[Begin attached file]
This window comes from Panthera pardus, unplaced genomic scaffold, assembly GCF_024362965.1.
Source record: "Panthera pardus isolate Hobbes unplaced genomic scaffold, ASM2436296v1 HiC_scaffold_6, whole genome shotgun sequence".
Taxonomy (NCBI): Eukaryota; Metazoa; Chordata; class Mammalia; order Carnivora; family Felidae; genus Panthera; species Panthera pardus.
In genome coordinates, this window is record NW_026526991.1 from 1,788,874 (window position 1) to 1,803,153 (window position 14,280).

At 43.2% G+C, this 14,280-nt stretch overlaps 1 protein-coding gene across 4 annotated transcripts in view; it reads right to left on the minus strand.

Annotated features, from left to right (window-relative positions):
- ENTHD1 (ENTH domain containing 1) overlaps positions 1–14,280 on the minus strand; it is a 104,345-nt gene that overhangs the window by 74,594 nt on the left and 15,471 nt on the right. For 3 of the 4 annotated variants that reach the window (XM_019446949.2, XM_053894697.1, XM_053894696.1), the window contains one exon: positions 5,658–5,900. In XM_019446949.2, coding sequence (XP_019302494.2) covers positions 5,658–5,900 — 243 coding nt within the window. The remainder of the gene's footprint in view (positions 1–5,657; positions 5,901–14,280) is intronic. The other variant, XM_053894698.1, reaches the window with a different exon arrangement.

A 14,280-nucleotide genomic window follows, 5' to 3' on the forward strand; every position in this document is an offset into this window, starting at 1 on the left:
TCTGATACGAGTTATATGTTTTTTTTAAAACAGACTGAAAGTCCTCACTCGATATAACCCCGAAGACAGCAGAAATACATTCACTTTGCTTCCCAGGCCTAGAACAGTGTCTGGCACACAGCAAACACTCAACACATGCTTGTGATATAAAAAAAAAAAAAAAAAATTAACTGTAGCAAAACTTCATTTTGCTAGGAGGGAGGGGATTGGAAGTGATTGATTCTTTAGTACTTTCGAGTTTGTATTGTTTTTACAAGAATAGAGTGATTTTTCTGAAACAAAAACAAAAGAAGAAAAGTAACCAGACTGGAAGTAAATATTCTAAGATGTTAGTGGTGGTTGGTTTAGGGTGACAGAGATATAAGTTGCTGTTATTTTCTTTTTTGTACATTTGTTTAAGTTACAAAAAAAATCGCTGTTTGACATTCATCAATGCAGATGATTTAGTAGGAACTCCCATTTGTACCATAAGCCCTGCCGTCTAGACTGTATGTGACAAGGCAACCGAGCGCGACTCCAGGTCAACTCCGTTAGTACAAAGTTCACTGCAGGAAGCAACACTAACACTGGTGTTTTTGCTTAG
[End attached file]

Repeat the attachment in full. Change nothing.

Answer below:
This window comes from Panthera pardus, unplaced genomic scaffold, assembly GCF_024362965.1.
Source record: "Panthera pardus isolate Hobbes unplaced genomic scaffold, ASM2436296v1 HiC_scaffold_6, whole genome shotgun sequence".
Taxonomy (NCBI): Eukaryota; Metazoa; Chordata; class Mammalia; order Carnivora; family Felidae; genus Panthera; species Panthera pardus.
In genome coordinates, this window is record NW_026526991.1 from 1,788,874 (window position 1) to 1,803,153 (window position 14,280).

At 43.2% G+C, this 14,280-nt stretch overlaps 1 protein-coding gene across 4 annotated transcripts in view; it reads right to left on the minus strand.

Annotated features, from left to right (window-relative positions):
- ENTHD1 (ENTH domain containing 1) overlaps positions 1–14,280 on the minus strand; it is a 104,345-nt gene that overhangs the window by 74,594 nt on the left and 15,471 nt on the right. For 3 of the 4 annotated variants that reach the window (XM_019446949.2, XM_053894697.1, XM_053894696.1), the window contains one exon: positions 5,658–5,900. In XM_019446949.2, coding sequence (XP_019302494.2) covers positions 5,658–5,900 — 243 coding nt within the window. The remainder of the gene's footprint in view (positions 1–5,657; positions 5,901–14,280) is intronic. The other variant, XM_053894698.1, reaches the window with a different exon arrangement.

A 14,280-nucleotide genomic window follows, 5' to 3' on the forward strand; every position in this document is an offset into this window, starting at 1 on the left:
TCTGATACGAGTTATATGTTTTTTTTAAAACAGACTGAAAGTCCTCACTCGATATAACCCCGAAGACAGCAGAAATACATTCACTTTGCTTCCCAGGCCTAGAACAGTGTCTGGCACACAGCAAACACTCAACACATGCTTGTGATATAAAAAAAAAAAAAAAAAATTAACTGTAGCAAAACTTCATTTTGCTAGGAGGGAGGGGATTGGAAGTGATTGATTCTTTAGTACTTTCGAGTTTGTATTGTTTTTACAAGAATAGAGTGATTTTTCTGAAACAAAAACAAAAGAAGAAAAGTAACCAGACTGGAAGTAAATATTCTAAGATGTTAGTGGTGGTTGGTTTAGGGTGACAGAGATATAAGTTGCTGTTATTTTCTTTTTTGTACATTTGTTTAAGTTACAAAAAAAATCGCTGTTTGACATTCATCAATGCAGATGATTTAGTAGGAACTCCCATTTGTACCATAAGCCCTGCCGTCTAGACTGTATGTGACAAGGCAACCGAGCGCGACTCCAGGTCAACTCCGTTAGTACAAAGTTCACTGCAGGAAGCAACACTAACACTGGTGTTTTTGCTTAG